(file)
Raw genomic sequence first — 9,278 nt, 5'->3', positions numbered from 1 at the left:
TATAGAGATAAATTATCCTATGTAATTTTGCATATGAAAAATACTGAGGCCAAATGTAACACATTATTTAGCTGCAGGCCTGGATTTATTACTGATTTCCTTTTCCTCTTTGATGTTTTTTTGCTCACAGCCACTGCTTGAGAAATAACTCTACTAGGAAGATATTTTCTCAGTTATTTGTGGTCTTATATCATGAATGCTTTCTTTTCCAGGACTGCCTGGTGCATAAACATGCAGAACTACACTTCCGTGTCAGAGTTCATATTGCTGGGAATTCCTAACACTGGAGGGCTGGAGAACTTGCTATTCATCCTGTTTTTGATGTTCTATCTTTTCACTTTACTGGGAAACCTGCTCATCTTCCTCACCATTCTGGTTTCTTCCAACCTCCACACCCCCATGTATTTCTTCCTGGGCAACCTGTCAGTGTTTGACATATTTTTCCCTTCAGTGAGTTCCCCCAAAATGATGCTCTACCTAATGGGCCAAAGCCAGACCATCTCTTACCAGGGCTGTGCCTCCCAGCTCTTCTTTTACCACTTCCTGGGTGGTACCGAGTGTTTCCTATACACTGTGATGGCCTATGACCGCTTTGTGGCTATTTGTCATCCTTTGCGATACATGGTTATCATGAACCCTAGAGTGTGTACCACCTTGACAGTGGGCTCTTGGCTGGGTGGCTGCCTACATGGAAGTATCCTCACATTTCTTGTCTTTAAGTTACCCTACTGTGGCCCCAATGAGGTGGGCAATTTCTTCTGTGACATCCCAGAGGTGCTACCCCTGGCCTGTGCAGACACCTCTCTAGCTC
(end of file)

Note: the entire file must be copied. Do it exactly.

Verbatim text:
Raw genomic sequence first — 9,278 nt, 5'->3', positions numbered from 1 at the left:
TATAGAGATAAATTATCCTATGTAATTTTGCATATGAAAAATACTGAGGCCAAATGTAACACATTATTTAGCTGCAGGCCTGGATTTATTACTGATTTCCTTTTCCTCTTTGATGTTTTTTTGCTCACAGCCACTGCTTGAGAAATAACTCTACTAGGAAGATATTTTCTCAGTTATTTGTGGTCTTATATCATGAATGCTTTCTTTTCCAGGACTGCCTGGTGCATAAACATGCAGAACTACACTTCCGTGTCAGAGTTCATATTGCTGGGAATTCCTAACACTGGAGGGCTGGAGAACTTGCTATTCATCCTGTTTTTGATGTTCTATCTTTTCACTTTACTGGGAAACCTGCTCATCTTCCTCACCATTCTGGTTTCTTCCAACCTCCACACCCCCATGTATTTCTTCCTGGGCAACCTGTCAGTGTTTGACATATTTTTCCCTTCAGTGAGTTCCCCCAAAATGATGCTCTACCTAATGGGCCAAAGCCAGACCATCTCTTACCAGGGCTGTGCCTCCCAGCTCTTCTTTTACCACTTCCTGGGTGGTACCGAGTGTTTCCTATACACTGTGATGGCCTATGACCGCTTTGTGGCTATTTGTCATCCTTTGCGATACATGGTTATCATGAACCCTAGAGTGTGTACCACCTTGACAGTGGGCTCTTGGCTGGGTGGCTGCCTACATGGAAGTATCCTCACATTTCTTGTCTTTAAGTTACCCTACTGTGGCCCCAATGAGGTGGGCAATTTCTTCTGTGACATCCCAGAGGTGCTACCCCTGGCCTGTGCAGACACCTCTCTAGCTC